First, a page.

The services delivered by the Advisory Service are free to users. In certain circumstances parties may be requested to provide a venue for meetings.
Do parties travel to Dublin to avail of these Services?
No. Staff of the Advisory Service will attend at every place of employment, regardless of geographic location. Much of the Advisory Service work is undertaken in the actual workplace. However, on occasion, meetings/facilitations take place off site, but in the geographic location, to facilitate particular requirements of various parties and the type of service being delivered.
What is an Industrial Relations Audit?
Where a broad range of problems are perceived to exist or where the parties wish to gain a greater understanding of the dynamics at play in an organisation, it may be appropriate to conduct a thorough audit of industrial relations practices and procedures together with a survey of the views of all the groups in the enterprise. Typically the audit is presented to the parties in the form of a confidential report containing findings, conclusions and recommendations. In some cases however it may be more appropriate to focus on the change agenda and present the parties with a series of recommended improvements. The Service provides further support in terms of post-report monitoring and, where necessary, assistance with implementation of the required changes and improvements in the form of a Joint Working Party.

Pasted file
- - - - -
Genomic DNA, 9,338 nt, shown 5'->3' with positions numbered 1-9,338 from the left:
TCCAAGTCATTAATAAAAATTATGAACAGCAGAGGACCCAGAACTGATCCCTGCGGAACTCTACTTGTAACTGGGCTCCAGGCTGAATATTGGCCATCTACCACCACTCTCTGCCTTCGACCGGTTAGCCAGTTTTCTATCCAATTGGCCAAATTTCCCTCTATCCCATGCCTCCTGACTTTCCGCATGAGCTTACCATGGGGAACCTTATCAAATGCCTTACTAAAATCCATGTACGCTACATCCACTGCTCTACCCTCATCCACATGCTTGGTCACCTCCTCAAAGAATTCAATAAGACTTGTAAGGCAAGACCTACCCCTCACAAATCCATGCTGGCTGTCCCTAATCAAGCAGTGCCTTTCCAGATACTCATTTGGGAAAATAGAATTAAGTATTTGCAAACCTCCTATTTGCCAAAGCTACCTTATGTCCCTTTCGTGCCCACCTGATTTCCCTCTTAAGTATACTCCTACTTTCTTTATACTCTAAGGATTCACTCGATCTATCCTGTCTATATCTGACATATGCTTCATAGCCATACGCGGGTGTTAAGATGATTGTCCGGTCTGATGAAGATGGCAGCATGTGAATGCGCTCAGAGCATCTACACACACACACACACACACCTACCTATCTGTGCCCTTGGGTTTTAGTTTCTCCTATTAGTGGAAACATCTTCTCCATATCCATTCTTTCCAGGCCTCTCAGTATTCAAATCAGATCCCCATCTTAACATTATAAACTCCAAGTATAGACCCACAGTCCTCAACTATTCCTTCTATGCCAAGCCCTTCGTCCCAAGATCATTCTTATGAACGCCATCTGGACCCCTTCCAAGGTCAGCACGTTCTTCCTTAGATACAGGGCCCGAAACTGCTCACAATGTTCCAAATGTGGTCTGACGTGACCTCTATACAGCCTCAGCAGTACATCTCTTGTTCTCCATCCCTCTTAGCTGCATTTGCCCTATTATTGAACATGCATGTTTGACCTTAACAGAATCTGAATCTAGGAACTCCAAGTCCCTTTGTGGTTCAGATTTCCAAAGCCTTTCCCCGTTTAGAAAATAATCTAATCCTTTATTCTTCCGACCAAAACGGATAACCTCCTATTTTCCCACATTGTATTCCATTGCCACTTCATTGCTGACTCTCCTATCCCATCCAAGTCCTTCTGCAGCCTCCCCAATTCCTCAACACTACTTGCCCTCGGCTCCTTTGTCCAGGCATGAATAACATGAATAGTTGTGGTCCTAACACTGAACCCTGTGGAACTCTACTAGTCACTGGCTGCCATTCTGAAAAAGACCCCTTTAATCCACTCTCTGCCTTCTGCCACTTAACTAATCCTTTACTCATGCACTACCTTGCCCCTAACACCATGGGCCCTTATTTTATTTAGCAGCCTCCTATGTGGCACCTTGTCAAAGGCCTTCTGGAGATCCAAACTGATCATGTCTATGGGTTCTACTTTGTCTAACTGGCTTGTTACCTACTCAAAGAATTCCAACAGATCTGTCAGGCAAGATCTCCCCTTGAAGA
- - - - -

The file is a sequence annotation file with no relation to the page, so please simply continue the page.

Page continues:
What is a Joint Working Party?
A Joint Working Party means joint sessions of company management/representatives and employees/ representatives working together to agree and implement recommendations or decisions to improve industrial relations in the workplace. The Advisory Service provides assistance in the setting up of such working groups and will chair sessions as required. This service is designed to give the parties direct involvement in developing mutually acceptable solutions to the various difficulties identified in their workplace.
Can the Advisory Service provide any other preventative services?
Yes. Assistance is often required in situations where parties anticipate future difficulties. The Service assists in such cases by providing preventive mediation and facilitation. Many organisations also require assistance to improve work organisation. The Service advises on and develops specific disputes and grievance procedures, new work practices, structural change and other measures required to maintain and enhance competitiveness.
What kind of Advice does the Advisory Service provide?
The Advisory Service provides advise on workplace procedures and processes and assists employers and employee representatives in non-dispute situations to develop effective industrial relations practices. In some instances employers and trade unions/emplyee representatives (together or separately) approach the Service for detailed advice on good practice when putting in place negotiating agreements, grievance/ disciplinary procedures and other industrial relations frameworks. The Advisory Service will provide whatever assistance is required in these circumstances.
What Training/Workshops are provided?
The Advisory Service promotes good practice in workplace relations through the provision of training workshops and seminars on such topics as the management of change, the prevention of workplace conflict, grievance and disciplinary procedures, and working together effectively. The topics covered reflect the Commission’s wide experience in dealing with dispute resolution and prevention in the workplace. Programmes are delivered both on a stand-alone basis or as a module in an organisation’s own training programme.
What are Codes of Practice?